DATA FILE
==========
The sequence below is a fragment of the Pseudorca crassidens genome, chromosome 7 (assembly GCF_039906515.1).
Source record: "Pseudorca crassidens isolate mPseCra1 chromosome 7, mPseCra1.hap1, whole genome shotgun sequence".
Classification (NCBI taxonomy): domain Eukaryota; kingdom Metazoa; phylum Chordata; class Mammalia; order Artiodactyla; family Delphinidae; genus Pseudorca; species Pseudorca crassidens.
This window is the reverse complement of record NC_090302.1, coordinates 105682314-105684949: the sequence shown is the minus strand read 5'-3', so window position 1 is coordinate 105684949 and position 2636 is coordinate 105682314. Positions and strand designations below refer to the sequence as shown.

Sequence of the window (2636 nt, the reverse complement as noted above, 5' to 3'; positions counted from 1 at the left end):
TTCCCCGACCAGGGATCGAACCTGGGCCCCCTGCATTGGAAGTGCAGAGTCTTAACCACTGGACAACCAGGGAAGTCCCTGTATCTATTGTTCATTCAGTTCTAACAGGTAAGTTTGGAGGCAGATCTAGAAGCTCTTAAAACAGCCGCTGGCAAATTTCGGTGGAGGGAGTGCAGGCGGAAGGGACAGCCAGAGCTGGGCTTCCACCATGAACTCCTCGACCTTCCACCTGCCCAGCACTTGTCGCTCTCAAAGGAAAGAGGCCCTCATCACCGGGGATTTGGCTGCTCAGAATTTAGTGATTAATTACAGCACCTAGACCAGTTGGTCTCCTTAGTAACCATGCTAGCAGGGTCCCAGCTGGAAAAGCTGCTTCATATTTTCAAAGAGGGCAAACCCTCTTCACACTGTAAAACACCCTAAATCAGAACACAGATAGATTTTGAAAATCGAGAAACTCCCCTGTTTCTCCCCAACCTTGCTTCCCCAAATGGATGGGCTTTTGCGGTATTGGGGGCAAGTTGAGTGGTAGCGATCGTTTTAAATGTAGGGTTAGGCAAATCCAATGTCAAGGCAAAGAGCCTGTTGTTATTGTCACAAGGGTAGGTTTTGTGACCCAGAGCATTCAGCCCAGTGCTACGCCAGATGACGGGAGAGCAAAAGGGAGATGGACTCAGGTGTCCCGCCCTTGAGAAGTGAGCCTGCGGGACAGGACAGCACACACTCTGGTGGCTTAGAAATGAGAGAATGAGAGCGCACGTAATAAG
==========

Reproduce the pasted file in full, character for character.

The sequence below is a fragment of the Pseudorca crassidens genome, chromosome 7 (assembly GCF_039906515.1).
Source record: "Pseudorca crassidens isolate mPseCra1 chromosome 7, mPseCra1.hap1, whole genome shotgun sequence".
Classification (NCBI taxonomy): domain Eukaryota; kingdom Metazoa; phylum Chordata; class Mammalia; order Artiodactyla; family Delphinidae; genus Pseudorca; species Pseudorca crassidens.
This window is the reverse complement of record NC_090302.1, coordinates 105682314-105684949: the sequence shown is the minus strand read 5'-3', so window position 1 is coordinate 105684949 and position 2636 is coordinate 105682314. Positions and strand designations below refer to the sequence as shown.

Sequence of the window (2636 nt, the reverse complement as noted above, 5' to 3'; positions counted from 1 at the left end):
TTCCCCGACCAGGGATCGAACCTGGGCCCCCTGCATTGGAAGTGCAGAGTCTTAACCACTGGACAACCAGGGAAGTCCCTGTATCTATTGTTCATTCAGTTCTAACAGGTAAGTTTGGAGGCAGATCTAGAAGCTCTTAAAACAGCCGCTGGCAAATTTCGGTGGAGGGAGTGCAGGCGGAAGGGACAGCCAGAGCTGGGCTTCCACCATGAACTCCTCGACCTTCCACCTGCCCAGCACTTGTCGCTCTCAAAGGAAAGAGGCCCTCATCACCGGGGATTTGGCTGCTCAGAATTTAGTGATTAATTACAGCACCTAGACCAGTTGGTCTCCTTAGTAACCATGCTAGCAGGGTCCCAGCTGGAAAAGCTGCTTCATATTTTCAAAGAGGGCAAACCCTCTTCACACTGTAAAACACCCTAAATCAGAACACAGATAGATTTTGAAAATCGAGAAACTCCCCTGTTTCTCCCCAACCTTGCTTCCCCAAATGGATGGGCTTTTGCGGTATTGGGGGCAAGTTGAGTGGTAGCGATCGTTTTAAATGTAGGGTTAGGCAAATCCAATGTCAAGGCAAAGAGCCTGTTGTTATTGTCACAAGGGTAGGTTTTGTGACCCAGAGCATTCAGCCCAGTGCTACGCCAGATGACGGGAGAGCAAAAGGGAGATGGACTCAGGTGTCCCGCCCTTGAGAAGTGAGCCTGCGGGACAGGACAGCACACACTCTGGTGGCTTAGAAATGAGAGAATGAGAGCGCACGTAATAAG